Shelves cabinets and décor custom crafted using bamboo plywood boards give the interior a further sense of uniqueness while different platforms around the house and elevated deck offer plenty of space for homeowners to spend outdoors. A burnished bronze fireplace in the living area also serves the dining space even as contemporary décor gives it an understated profile.
The form of the new addition with its gabled roof and overall dimension matches that of the original home and its three different blocks. Spotted gum decking boards that are stained in black are used to cover the exterior while lighter silver oak boards take over on the inside.
Designed originally in the 1960’s by one of the disciples of in East Hampton is a home that has plenty of nostalgic and sentimental value to its owners. Post the storm surge created by Hurricane Sandy much of the original home was extensively damaged and Bates Masi Architects were brought it to create a new residence for the family that borrowed heavily from its previous form and silhouette.
Transition from one zone to the other is seamless and even the outdoors become a part of the interior as extensive glass walls and clerestory windows shape an open and light-filled interior. The color scheme is largely neutral and the focus remains firmly on the scenery outside with a sunken central courtyard adding to the excitement.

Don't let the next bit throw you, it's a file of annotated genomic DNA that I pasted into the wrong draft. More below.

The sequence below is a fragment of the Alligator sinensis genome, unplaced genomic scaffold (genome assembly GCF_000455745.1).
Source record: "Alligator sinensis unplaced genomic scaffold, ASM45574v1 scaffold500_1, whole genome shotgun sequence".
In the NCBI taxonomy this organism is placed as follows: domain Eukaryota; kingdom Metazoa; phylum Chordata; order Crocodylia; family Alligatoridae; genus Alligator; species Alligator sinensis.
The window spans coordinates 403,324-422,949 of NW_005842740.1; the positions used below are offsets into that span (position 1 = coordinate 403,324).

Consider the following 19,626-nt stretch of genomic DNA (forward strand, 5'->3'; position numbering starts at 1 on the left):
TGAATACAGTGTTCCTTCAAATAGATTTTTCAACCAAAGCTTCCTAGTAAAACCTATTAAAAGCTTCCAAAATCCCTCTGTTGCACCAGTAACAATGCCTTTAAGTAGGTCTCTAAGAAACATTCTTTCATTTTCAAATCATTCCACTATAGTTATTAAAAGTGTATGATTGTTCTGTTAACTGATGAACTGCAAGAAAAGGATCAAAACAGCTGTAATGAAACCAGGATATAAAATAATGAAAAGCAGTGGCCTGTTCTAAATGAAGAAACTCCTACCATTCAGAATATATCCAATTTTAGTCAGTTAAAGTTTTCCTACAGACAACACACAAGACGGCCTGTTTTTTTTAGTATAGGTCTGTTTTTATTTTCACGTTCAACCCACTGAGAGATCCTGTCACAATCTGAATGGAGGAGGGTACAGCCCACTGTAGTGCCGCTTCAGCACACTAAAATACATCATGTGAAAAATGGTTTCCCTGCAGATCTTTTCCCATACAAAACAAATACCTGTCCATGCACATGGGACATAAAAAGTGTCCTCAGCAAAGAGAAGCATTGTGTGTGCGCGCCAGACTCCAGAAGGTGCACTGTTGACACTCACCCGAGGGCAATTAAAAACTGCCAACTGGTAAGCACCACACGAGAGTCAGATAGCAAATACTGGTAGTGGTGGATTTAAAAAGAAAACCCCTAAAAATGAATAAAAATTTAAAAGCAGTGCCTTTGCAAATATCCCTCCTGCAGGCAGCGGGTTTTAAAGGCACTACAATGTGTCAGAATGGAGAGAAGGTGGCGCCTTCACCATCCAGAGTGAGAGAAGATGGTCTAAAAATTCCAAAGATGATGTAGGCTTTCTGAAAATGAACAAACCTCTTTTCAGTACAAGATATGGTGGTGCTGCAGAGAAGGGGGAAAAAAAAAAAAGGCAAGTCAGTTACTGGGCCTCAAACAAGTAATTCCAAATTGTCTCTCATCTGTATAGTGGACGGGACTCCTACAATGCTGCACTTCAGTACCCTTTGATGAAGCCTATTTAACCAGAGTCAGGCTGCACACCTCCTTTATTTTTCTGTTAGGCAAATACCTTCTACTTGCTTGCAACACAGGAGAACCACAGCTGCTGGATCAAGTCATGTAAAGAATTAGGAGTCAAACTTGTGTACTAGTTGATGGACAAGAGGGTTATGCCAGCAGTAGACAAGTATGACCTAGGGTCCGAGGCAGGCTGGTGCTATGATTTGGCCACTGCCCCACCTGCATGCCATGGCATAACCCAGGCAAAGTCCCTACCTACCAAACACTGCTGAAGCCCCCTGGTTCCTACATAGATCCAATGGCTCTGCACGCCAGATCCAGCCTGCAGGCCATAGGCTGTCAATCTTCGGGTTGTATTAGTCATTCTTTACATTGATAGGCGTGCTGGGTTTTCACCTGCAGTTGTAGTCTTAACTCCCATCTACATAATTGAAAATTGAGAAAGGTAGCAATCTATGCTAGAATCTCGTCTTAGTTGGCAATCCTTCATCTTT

Designed by Field Architecture a metal and wood frame anchors the home with glass walls and sliding glass doors connecting the interior with the woods outside. Concrete walls and the entrance and in the kitchen offer more textural contrast while different wildlife species passing through the lot are left undisturbed even as the homeowners enjoy life inside its peaceful confines.
is one such lovely contemporary residence that was built for a retired coupled and sits on a lush green lot in United States. The gorgeous house sits on a an elevated platform and offers wonderful views of the scenic oak trees around it; even as a guest house outdoor Zen garden and tennis court are separated by a few of the forty-one oak that are nestled on the site.
A large deck extends this new interior outside and gives the homeowners an opportunity to enjoy the country hillside and its many sights and sounds in an unhindered fashion. Décor inside the home is kept simple and unassuming with modern furniture finding space next to more rustic pieces.
The idea was to facilitate a transition from the old to the new rather than a sudden or drastic change of style. Many of the original Victorian elements and fixtures that could be preserved and given a new lease of life were don so without hindering the addition of newer elements and design ideas.